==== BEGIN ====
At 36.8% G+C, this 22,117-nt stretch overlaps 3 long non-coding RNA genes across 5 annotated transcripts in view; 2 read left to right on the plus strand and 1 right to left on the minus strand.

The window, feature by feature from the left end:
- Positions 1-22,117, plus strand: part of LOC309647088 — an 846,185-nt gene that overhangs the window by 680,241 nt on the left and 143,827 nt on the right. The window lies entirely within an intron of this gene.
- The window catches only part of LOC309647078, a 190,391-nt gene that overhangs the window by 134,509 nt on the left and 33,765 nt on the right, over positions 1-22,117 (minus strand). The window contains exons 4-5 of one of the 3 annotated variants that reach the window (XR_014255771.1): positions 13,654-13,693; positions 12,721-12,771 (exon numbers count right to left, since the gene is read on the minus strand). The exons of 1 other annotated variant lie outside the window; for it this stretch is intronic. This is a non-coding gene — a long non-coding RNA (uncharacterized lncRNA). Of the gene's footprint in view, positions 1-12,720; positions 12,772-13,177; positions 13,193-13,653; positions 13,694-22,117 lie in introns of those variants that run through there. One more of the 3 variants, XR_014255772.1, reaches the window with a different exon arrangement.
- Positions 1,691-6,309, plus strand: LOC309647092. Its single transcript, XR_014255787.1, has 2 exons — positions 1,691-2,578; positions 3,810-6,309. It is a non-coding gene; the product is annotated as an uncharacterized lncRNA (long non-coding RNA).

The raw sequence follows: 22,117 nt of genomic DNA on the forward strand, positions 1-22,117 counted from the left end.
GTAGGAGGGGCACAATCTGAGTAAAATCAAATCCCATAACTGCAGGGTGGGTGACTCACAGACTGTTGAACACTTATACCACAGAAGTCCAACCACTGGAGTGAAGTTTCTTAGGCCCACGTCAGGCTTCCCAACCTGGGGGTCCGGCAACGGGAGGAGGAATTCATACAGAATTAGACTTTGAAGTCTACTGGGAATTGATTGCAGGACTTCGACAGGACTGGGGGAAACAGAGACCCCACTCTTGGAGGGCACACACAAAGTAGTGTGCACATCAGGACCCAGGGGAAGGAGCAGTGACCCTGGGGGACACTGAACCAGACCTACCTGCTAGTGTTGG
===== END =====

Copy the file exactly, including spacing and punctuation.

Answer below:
At 36.8% G+C, this 22,117-nt stretch overlaps 3 long non-coding RNA genes across 5 annotated transcripts in view; 2 read left to right on the plus strand and 1 right to left on the minus strand.

The window, feature by feature from the left end:
- Positions 1-22,117, plus strand: part of LOC309647088 — an 846,185-nt gene that overhangs the window by 680,241 nt on the left and 143,827 nt on the right. The window lies entirely within an intron of this gene.
- The window catches only part of LOC309647078, a 190,391-nt gene that overhangs the window by 134,509 nt on the left and 33,765 nt on the right, over positions 1-22,117 (minus strand). The window contains exons 4-5 of one of the 3 annotated variants that reach the window (XR_014255771.1): positions 13,654-13,693; positions 12,721-12,771 (exon numbers count right to left, since the gene is read on the minus strand). The exons of 1 other annotated variant lie outside the window; for it this stretch is intronic. This is a non-coding gene — a long non-coding RNA (uncharacterized lncRNA). Of the gene's footprint in view, positions 1-12,720; positions 12,772-13,177; positions 13,193-13,653; positions 13,694-22,117 lie in introns of those variants that run through there. One more of the 3 variants, XR_014255772.1, reaches the window with a different exon arrangement.
- Positions 1,691-6,309, plus strand: LOC309647092. Its single transcript, XR_014255787.1, has 2 exons — positions 1,691-2,578; positions 3,810-6,309. It is a non-coding gene; the product is annotated as an uncharacterized lncRNA (long non-coding RNA).

The raw sequence follows: 22,117 nt of genomic DNA on the forward strand, positions 1-22,117 counted from the left end.
GTAGGAGGGGCACAATCTGAGTAAAATCAAATCCCATAACTGCAGGGTGGGTGACTCACAGACTGTTGAACACTTATACCACAGAAGTCCAACCACTGGAGTGAAGTTTCTTAGGCCCACGTCAGGCTTCCCAACCTGGGGGTCCGGCAACGGGAGGAGGAATTCATACAGAATTAGACTTTGAAGTCTACTGGGAATTGATTGCAGGACTTCGACAGGACTGGGGGAAACAGAGACCCCACTCTTGGAGGGCACACACAAAGTAGTGTGCACATCAGGACCCAGGGGAAGGAGCAGTGACCCTGGGGGACACTGAACCAGACCTACCTGCTAGTGTTGG